Most Americans believe solar and wind energy sources are best in terms of savings and environmental impact. While this can be true for some, there are other, smaller energy efficient initiatives that can also make a difference.
Since 1990, U.S. Department of Energy changes have cut energy use through a range of appliances. These cuts include:
- 70 percent by installing new washing machines
- 40 percent by installing new dishwashers
- About 50 percent with new air conditioners
- 10 percent by installing better furnace units
Although these cuts have been made, there has been a slight drop in the amount of Americans ready and willing to make these kinds of changes.
"Even though understanding of energy sources remains at historical levels, in the last few years fewer consumers are taking steps to reduce energy consumption in their homes," says Carol M. Gstalder, Reputation & Public Relations Practice Leader for Harris Poll. "As energy prices drop, so do consumers' commitment to energy-saving decisions from replacing light bulbs and water heaters to installing solar."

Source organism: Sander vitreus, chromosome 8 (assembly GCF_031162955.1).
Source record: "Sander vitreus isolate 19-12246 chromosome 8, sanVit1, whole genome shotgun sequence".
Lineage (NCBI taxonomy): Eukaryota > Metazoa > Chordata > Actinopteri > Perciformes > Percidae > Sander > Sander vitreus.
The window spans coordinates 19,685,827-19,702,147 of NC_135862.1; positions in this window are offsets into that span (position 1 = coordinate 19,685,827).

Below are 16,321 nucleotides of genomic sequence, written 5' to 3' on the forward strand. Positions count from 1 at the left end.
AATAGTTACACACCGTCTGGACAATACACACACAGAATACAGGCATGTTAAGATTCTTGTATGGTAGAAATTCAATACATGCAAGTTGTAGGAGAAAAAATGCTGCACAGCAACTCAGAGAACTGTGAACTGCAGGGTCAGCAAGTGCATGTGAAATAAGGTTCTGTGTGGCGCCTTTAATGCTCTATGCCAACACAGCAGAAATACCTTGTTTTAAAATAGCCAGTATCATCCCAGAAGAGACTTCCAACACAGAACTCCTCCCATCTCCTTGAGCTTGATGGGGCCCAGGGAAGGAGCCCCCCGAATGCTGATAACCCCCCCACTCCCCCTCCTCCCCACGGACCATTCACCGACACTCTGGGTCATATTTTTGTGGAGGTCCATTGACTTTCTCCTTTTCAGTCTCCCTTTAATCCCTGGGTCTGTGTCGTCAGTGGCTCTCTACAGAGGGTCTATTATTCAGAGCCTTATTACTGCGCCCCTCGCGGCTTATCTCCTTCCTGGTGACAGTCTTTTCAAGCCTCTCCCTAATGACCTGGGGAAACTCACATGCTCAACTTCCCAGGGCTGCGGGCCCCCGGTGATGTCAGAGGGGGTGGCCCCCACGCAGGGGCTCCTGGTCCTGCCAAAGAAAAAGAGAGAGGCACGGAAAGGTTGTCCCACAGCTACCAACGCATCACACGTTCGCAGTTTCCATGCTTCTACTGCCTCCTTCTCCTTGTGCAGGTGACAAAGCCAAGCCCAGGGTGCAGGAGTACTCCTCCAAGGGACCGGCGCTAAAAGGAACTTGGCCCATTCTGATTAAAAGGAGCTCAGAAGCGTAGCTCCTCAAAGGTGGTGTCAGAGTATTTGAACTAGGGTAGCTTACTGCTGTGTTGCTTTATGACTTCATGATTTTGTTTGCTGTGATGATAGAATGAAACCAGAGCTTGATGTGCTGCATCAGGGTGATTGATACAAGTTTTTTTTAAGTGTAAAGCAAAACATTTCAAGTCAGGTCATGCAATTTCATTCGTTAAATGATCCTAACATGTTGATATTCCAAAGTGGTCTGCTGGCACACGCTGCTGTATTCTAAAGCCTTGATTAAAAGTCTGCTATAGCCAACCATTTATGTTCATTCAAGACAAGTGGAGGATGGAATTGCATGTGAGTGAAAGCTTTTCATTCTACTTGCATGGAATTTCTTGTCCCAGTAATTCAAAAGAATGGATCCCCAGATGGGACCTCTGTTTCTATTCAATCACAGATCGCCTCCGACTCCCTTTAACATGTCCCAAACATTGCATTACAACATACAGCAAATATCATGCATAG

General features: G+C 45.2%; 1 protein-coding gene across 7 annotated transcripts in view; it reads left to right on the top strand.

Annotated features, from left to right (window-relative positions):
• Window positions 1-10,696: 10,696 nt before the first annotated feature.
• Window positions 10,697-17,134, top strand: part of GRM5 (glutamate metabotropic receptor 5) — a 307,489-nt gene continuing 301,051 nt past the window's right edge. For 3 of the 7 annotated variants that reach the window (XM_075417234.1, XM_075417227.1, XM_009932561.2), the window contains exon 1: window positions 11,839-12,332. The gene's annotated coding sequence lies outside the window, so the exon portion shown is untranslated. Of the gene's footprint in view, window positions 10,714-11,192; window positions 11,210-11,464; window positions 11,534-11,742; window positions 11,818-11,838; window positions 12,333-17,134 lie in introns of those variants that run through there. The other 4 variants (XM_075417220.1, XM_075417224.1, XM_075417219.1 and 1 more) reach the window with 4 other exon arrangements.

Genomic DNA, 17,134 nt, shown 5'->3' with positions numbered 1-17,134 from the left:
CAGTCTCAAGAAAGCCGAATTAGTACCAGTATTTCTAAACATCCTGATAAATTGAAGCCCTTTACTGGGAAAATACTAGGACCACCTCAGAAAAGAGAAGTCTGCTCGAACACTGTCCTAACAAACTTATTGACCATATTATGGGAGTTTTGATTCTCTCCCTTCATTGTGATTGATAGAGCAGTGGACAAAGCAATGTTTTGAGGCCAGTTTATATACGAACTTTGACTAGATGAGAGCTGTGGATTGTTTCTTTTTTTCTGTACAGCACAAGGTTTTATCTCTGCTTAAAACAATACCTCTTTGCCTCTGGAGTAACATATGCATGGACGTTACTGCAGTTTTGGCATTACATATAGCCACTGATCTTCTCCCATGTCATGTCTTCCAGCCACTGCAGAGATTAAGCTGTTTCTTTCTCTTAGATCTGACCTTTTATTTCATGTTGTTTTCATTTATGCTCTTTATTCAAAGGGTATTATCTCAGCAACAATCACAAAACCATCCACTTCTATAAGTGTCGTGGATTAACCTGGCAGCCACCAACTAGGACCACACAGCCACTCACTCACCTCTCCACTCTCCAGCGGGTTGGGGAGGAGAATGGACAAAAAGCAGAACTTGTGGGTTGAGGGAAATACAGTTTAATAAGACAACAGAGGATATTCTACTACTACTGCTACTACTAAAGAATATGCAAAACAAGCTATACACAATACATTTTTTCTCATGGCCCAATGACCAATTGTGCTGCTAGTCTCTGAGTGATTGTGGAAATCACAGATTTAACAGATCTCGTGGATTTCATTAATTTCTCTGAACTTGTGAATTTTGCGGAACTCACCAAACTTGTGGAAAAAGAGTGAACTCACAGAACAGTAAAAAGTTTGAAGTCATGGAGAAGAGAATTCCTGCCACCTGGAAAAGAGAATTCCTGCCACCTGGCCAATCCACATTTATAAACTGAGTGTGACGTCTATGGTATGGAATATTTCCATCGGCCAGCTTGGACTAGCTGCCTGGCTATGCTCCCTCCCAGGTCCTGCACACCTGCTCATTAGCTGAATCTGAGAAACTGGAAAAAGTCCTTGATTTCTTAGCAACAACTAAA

By continuing to make energy efficient changes, families can save up to 25 percent of their monthly bill costs. The key to securing these changes is the method through which they are achieved. By taking a whole-house approach, such as looking room to room for overall changes, more savings can be incurred.
By taking small steps like installing a programmable thermostat, air drying clothes and checking windows and doors for leaks, energy efficiency can be better maintained.